“To be honest, it’s one of the first time it’s happened, where guys put their hand up and looked in the mirror, which is important,” Curtin said. “I think that shows good leadership, it shows we are a team that’s in this thing together. It’s kind of commonplace for the coach to take blame and put his hand up because I am ultimately in charge of the lineup and what goes out there. But for whatever reason, on the day it just wasn’t us, it didn’t feel like us. And to have guys recognize that was important.”

Bedoya certainly took his share of the blame for the loss to Orlando, admitting he wasn’t at his best after returning from a rib injury that held him out of two recent U.S. national team games.

To be fair though, nobody was at their best, which made for an awkward situation after the game when the Union learned they all but guaranteed a playoff berth — thanks to a Chicago Fire win over the New England Revolution — but didn’t much feel like celebrating.

“It doesn’t take a genius to look at that game and say that was a lackluster effort at best,” Bedoya said. “For us, it’s just staying optimistic. We know we have a great group of guys. We know we have a good team. When we’re playing well, when we’re on our game, we can compete with anybody in this league.”

The Union will get a chance to show that when they host the New York Red Bulls in Sunday’s regular-season finale (4 p.m., TCN). 

The Red Bulls are an MLS Cup contender and have the top seed in the East all but locked up. The Union are also firmly planted into their own spot, so the game doesn’t have many implications aside from Red Bulls striker Bradley Wright-Phillips’ Golden Boot chase.

But for the Union, the game is still being viewed as a big one because the last thing they want is to enter the playoffs on a seven-game winless streak — and then, perhaps, enter the offseason on an eight-game winless streak, a dubious distinction that would cast a shadow over the accomplishment of making the playoffs for just the second time in club history.

“It’s very important,” Bedoya said. “I think it’s more than about pride. You gotta play for yourself, for each other. You’re representing this club, this organization, this city. I think we know the last performance was not good enough, not nearly good enough at all. It can only be better. We just have to try to get a result and play our best so we can get some momentum going into the playoffs.”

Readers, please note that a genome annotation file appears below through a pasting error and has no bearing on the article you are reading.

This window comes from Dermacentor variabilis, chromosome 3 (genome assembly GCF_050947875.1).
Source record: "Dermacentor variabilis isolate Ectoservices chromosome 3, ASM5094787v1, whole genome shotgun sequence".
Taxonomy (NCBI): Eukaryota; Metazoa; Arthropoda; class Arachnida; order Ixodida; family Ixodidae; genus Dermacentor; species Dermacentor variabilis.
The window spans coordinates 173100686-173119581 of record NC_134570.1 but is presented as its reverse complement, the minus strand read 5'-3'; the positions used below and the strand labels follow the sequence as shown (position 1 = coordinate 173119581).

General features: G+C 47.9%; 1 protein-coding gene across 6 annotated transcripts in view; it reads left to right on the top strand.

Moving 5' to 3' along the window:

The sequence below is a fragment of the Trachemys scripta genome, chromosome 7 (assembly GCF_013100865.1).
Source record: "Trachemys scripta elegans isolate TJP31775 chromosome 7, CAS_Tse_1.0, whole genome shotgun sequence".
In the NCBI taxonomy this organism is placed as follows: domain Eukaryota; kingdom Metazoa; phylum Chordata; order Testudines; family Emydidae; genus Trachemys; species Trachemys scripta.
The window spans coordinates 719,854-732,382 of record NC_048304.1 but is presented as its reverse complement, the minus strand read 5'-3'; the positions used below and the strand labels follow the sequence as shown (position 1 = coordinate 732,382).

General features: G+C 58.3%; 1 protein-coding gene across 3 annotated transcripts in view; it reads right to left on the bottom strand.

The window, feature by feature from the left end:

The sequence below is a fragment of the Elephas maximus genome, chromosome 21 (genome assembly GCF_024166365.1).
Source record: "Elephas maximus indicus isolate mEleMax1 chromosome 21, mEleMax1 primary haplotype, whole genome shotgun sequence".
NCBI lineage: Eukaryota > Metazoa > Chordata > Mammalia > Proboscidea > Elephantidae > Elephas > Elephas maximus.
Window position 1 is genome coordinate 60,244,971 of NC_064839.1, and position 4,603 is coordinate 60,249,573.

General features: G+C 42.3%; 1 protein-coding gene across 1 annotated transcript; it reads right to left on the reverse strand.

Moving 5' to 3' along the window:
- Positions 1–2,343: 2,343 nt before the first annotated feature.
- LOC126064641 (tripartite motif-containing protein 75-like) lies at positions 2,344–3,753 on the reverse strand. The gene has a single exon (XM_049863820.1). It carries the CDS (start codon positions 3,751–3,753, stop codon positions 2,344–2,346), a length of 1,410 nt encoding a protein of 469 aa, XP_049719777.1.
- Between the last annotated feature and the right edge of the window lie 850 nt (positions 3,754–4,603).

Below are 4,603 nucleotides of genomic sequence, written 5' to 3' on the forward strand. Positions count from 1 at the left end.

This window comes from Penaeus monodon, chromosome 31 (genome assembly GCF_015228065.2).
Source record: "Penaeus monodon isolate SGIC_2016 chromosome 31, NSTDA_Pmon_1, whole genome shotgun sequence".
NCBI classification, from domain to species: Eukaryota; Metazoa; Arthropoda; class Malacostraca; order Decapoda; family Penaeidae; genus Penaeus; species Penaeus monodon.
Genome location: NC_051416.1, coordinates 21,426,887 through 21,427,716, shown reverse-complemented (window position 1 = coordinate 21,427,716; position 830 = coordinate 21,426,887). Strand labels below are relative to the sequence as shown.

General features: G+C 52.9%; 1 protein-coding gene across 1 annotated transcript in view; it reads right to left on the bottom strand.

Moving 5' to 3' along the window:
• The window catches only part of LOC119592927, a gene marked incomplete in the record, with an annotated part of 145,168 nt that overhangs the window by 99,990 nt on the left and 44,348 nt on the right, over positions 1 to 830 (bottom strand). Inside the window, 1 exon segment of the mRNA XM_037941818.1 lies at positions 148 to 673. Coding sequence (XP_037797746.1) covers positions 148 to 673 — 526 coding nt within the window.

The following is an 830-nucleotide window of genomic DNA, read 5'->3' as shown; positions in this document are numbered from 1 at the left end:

Considering the Union are playing the best team in the East followed by a playoff game against possibly Toronto FC or New York City FC — two teams loaded with stars — any win from here on out would be considered an upset. 

But Bedoya is a star in his own right, and the team’s new Designated Player is trying his best to spread a positive message heading into what will be the defining moments of the 2016 season.

And his teammates are listening.

“Definitely, he is a big-time player, a guy who can make big plays and make stuff for us and it’s great to have him,” goalkeeper Andre Blake said. “I think on any given day, when all the guys are bought-in and sharp, we can stand up against any team and give it a good run. And I think hopefully this Sunday, we can get back on a run going into the playoffs.”

Winless in 6 straight, Union struggling heading into playoffs

Winless in 6 straight, Union struggling heading into playoffs

CHESTER, Pa. — The Union have mixed emotions about Sunday’s loss. 

Despite an inexplicable and disappointing 2-0 defeat to Orlando City SC at Talen Energy Stadium, the club effectively fell forward into the playoffs (see story)

“It feels funny,” Union manager Jim Curtin said. “I’m not sure how to feel good about it because we know we can do better.”

That’s because the Union needed help to get in. The New England Revolution, who lost to the Chicago Fire on Sunday, 2-1, would now need a win, a Union loss and gain plus-12 in goal differential in their season finale to unseat the Union. 

The Revs have 39 points and the Union have 42, with one match remaining. In other words, the Union will make the postseason for the first time since 2011. Still, Curtin isn't pleased.

“We could have set ourselves up with a home game,” said Curtin, whose club is assured the No. 5 or No. 6 seed depending on next weekend’s season finale result. “That’s slipped away now. That’s the reality of things and we have to deal with that.”

Aside from the loss bringing the Union down, the club is in a terrible slump that just seems to be getting worse. Curtin’s team is winless in its last six games and hasn’t won a game since late August. The way the Union are trending, making the playoffs but getting unceremoniously ejected in one game is nothing to celebrate.

“You can’t just limp into the playoffs and expect to turn it on,” veteran Chris Pontius said. “That doesn’t happen. If you look at teams that were lower seeds that have made runs, they made runs late in the season leading up to the playoffs, they were good. It could be amazing what one good game could do for people’s confidence so next weekend is big for us.”

If there is good news for the Union, it’s that there is time to recover. The club hosts the New York Red Bulls on Sunday at Talen Energy Stadium. And a win could mean the difference between playing Toronto FC, New York City FC or D.C. United. It could also mean much-needed confidence. 

“We will use this last game to have a good performance and something to be proud of for our fans, because they deserve that,” Curtin said. “They deserve better than today. Again, I still wouldn’t want to play us.